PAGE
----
Seguritan, V., Alves, N., Jr., Arnoult, M., Raymond, A., Lorimer, D., Burgin, A. B., Jr., Salamon, P., Segall, A. M. (2012) Artificial Neural Networks Trained To Detect Viral and Phage Structural Proteins. PLoS Computational Biology. doi: 10.1371/journal.pcbi.1002657.

Bacteriophages are extremely abundant and diverse biological entities. All phage particles are comprised of nucleic acids and structural proteins, with few other packaged proteins. Despite their simplicity and abundance, more than 70% of phage sequences in the viral Reference Sequence database encode proteins with unknown function based on FASTA annotations. As a result, the use of sequence similarity is often insufficient for detecting virus structural proteins among unknown viral sequences. Viral structural protein function is challenging to detect from sequence data because structural proteins possess few known conserved catalytic motifs and sequence domains. To address these issues we investigated the use of Artificial Neural Networks as an alternative means of predicting function. Here, we trained thousands of networks using the amino acid frequency of structural protein sequences and identified the optimal architectures with the highest accuracies. Some hypothetical protein sequences detected by our networks were expressed and visualized by TEM, and produced images that strongly resemble virion structures. Our results support the utility of our neural networks in predicting the functions of unknown viral sequences.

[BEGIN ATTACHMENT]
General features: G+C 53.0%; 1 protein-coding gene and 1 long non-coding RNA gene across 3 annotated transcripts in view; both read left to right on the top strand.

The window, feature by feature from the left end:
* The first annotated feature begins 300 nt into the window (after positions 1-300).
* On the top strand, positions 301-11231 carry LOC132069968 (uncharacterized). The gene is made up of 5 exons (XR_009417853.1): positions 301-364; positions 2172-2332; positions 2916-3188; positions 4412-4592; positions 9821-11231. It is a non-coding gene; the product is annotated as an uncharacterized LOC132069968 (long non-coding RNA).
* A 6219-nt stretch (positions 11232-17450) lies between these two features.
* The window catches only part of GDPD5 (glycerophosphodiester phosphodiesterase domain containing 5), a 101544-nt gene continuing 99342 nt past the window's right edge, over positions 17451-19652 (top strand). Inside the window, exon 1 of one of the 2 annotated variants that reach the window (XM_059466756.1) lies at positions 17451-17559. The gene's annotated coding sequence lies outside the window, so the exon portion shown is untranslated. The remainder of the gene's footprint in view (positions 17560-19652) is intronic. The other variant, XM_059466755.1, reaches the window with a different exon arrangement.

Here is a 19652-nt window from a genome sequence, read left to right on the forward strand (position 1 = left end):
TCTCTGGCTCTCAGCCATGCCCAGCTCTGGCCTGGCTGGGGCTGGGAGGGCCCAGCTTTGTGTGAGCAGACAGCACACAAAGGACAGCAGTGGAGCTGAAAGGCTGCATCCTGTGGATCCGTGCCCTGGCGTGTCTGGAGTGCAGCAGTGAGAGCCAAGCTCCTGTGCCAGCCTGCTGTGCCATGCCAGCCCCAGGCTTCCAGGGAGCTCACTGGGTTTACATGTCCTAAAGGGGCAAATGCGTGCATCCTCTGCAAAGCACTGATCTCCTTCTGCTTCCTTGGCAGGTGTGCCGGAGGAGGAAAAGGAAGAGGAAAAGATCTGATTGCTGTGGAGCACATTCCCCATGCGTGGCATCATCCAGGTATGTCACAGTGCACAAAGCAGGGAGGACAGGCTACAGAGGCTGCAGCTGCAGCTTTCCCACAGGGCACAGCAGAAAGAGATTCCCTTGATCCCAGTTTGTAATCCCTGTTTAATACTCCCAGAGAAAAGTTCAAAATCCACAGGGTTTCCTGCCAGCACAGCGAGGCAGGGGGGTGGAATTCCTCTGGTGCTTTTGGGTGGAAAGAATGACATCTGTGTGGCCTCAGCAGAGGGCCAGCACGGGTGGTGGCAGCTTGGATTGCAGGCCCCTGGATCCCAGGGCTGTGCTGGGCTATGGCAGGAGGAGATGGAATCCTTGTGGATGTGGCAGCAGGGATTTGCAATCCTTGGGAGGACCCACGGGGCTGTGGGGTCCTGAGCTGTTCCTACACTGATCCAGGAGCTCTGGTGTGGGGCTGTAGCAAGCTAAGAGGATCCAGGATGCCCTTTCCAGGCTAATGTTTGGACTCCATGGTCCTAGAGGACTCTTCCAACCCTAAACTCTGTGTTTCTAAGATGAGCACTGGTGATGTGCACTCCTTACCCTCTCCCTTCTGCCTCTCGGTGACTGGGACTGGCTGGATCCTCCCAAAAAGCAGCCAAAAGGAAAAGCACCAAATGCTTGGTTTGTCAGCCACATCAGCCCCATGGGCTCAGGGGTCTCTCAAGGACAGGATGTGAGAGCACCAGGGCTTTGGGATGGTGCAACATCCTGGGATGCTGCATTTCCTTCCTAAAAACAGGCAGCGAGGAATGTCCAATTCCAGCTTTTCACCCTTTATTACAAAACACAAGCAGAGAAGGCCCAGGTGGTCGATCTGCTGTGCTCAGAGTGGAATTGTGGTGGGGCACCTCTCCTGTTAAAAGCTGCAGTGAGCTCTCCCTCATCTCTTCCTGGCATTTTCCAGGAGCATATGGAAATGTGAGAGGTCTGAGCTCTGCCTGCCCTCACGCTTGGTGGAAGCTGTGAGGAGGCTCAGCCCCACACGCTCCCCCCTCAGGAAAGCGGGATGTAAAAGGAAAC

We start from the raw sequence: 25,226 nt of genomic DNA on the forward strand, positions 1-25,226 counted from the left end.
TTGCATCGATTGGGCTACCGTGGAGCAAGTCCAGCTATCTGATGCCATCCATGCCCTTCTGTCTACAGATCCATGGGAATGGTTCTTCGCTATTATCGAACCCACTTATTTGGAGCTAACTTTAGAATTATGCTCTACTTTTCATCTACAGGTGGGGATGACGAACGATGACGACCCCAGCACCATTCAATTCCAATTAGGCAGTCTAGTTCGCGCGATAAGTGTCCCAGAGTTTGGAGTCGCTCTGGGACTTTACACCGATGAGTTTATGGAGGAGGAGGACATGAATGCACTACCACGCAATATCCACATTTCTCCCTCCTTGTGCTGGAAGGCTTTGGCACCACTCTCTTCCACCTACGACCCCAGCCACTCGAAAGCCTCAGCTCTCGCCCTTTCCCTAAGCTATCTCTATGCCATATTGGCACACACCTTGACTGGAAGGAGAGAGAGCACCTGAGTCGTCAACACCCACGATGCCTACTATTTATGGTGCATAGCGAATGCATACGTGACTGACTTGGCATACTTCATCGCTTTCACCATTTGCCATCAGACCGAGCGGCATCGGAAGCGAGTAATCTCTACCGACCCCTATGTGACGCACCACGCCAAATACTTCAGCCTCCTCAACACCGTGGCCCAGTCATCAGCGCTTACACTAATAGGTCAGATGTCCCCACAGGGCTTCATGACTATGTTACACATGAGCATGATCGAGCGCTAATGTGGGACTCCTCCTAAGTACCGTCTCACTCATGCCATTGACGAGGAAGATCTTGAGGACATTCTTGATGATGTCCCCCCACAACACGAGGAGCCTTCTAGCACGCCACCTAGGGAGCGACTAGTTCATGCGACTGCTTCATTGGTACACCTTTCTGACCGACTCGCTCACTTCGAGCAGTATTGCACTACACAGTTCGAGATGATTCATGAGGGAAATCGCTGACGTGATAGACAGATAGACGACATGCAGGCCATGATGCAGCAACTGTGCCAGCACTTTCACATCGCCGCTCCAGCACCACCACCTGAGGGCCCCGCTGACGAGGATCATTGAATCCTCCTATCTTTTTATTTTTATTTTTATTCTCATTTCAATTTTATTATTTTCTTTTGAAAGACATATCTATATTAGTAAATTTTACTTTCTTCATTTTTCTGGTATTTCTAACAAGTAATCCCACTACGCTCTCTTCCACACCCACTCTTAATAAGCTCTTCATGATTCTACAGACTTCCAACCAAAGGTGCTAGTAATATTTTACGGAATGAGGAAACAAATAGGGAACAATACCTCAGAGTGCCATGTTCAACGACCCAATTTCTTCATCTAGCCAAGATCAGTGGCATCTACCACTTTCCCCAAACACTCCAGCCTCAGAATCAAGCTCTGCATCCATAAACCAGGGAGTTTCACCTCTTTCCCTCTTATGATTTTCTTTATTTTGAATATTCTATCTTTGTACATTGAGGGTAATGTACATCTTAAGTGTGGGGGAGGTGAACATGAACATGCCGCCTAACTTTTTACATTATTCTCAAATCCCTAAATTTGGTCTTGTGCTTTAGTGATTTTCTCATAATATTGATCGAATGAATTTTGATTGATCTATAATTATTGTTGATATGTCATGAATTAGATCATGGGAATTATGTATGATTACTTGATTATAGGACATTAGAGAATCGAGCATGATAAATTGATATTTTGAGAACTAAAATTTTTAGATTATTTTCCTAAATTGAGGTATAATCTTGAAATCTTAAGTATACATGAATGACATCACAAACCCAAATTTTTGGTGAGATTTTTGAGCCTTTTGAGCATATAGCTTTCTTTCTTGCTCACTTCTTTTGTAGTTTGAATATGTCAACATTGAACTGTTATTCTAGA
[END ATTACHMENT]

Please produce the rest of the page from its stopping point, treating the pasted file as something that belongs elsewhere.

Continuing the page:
iVIREONS is a web-based interface to our ensembles of trained artificial neural networks (ANNs) that were trained to identify virion structural proteins by voting on translated open reading frames. Our networks correctly identify, with a high degree of accuracy, ORFs in GenBank that have annotations such as capsid, tape measure, portal, tail, fiber, baseplate, connector, neck, and collar. We have trained additional neural network ensembles to identify more specific classes of structural proteins, namely major capsid and tail proteins. Please refer to the paper or the background page of this site for more information about our training, testing, and validation methods.

We appreciate your comments and suggestions. Please let us know if you use our networks and experimentally validate their predictions. Sequences that have been predicted and validated will be used to improve the accuracy of our networks.

The development of this site is in progress. Please revisit this site for updates.